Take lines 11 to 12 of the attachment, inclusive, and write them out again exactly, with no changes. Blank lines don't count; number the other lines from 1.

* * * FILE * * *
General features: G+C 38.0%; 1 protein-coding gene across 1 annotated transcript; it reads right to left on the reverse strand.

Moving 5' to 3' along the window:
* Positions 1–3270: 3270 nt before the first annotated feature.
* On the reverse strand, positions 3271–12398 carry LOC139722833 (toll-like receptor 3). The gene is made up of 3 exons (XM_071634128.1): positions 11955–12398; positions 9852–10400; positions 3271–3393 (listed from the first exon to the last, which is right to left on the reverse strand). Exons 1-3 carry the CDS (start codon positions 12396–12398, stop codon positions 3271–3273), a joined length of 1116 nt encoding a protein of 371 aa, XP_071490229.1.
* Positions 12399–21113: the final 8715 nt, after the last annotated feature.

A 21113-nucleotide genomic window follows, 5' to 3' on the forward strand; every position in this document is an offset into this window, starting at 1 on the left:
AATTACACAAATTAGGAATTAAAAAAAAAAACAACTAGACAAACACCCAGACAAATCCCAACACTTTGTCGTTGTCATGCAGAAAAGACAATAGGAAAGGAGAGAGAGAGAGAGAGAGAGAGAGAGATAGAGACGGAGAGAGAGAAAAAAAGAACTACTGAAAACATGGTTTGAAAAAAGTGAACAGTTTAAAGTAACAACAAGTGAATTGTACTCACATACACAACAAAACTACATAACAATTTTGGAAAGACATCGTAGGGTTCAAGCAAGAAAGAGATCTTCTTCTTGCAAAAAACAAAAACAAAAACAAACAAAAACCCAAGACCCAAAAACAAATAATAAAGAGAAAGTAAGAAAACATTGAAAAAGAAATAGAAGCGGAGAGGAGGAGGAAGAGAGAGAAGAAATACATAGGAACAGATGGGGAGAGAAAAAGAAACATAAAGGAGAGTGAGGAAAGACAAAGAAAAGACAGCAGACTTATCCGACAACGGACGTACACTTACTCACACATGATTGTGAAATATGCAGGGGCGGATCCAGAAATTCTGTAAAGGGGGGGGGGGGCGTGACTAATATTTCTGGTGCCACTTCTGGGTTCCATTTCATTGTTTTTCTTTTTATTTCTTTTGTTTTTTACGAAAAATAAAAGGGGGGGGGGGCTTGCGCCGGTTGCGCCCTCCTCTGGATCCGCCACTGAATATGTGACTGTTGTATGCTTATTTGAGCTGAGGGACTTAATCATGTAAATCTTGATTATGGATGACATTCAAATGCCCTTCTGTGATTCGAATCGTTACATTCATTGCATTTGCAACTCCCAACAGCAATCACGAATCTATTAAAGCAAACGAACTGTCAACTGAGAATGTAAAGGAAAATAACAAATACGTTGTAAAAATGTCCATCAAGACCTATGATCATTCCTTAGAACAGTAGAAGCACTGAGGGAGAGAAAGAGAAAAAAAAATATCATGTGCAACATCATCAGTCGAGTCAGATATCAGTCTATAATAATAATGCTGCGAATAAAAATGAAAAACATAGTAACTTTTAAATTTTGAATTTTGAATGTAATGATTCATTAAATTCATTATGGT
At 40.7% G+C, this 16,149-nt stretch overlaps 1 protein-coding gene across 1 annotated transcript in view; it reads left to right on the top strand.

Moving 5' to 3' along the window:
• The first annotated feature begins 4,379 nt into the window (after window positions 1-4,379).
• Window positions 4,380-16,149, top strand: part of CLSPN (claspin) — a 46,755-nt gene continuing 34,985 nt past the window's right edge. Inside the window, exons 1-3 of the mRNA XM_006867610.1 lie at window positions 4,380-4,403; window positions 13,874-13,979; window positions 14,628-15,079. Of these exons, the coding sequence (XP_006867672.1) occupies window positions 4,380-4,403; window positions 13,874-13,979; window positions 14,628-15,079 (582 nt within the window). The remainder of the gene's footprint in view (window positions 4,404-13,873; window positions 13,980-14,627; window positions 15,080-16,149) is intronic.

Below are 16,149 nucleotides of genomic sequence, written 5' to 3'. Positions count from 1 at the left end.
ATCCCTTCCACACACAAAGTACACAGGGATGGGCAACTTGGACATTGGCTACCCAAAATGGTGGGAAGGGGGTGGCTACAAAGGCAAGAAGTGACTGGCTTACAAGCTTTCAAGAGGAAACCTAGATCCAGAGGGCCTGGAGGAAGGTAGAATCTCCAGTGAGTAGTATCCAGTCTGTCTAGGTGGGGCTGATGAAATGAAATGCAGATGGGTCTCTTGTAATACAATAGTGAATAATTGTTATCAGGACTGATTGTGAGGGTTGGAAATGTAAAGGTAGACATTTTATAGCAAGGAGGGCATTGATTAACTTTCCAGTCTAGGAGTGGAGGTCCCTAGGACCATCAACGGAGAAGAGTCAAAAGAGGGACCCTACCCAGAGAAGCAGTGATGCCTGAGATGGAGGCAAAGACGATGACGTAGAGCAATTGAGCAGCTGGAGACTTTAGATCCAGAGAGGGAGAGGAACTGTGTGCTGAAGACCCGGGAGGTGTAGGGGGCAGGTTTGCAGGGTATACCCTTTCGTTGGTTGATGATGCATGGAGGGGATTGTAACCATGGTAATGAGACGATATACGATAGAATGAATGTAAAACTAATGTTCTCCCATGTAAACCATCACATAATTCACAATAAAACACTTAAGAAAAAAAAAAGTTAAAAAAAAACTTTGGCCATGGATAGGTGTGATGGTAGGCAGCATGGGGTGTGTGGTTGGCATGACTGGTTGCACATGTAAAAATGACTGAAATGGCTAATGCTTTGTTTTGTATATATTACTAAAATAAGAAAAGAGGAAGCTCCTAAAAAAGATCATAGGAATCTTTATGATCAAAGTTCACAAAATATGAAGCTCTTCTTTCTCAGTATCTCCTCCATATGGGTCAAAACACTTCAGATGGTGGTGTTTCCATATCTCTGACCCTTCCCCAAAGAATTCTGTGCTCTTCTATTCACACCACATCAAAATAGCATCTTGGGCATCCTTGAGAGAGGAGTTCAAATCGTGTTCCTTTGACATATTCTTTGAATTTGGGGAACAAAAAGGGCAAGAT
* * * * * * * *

• Window positions 4,380-16,149, top strand: part of CLSPN (claspin) — a 46,755-nt gene continuing 34,985 nt past the window's right edge. Inside the window, exons 1-3 of the mRNA XM_006867610.1 lie at window positions 4,380-4,403; window positions 13,874-13,979; window positions 14,628-15,079. Of these exons, the coding sequence (XP_006867672.1) occupies window positions 4,380-4,403; window positions 13,874-13,979; window positions 14,628-15,079 (582 nt within the window). The remainder of the gene's footprint in view (window positions 4,404-13,873; window positions 13,980-14,627; window positions 15,080-16,149) is intronic.

Below are 16,149 nucleotides of genomic sequence, written 5' to 3'. Positions count from 1 at the left end.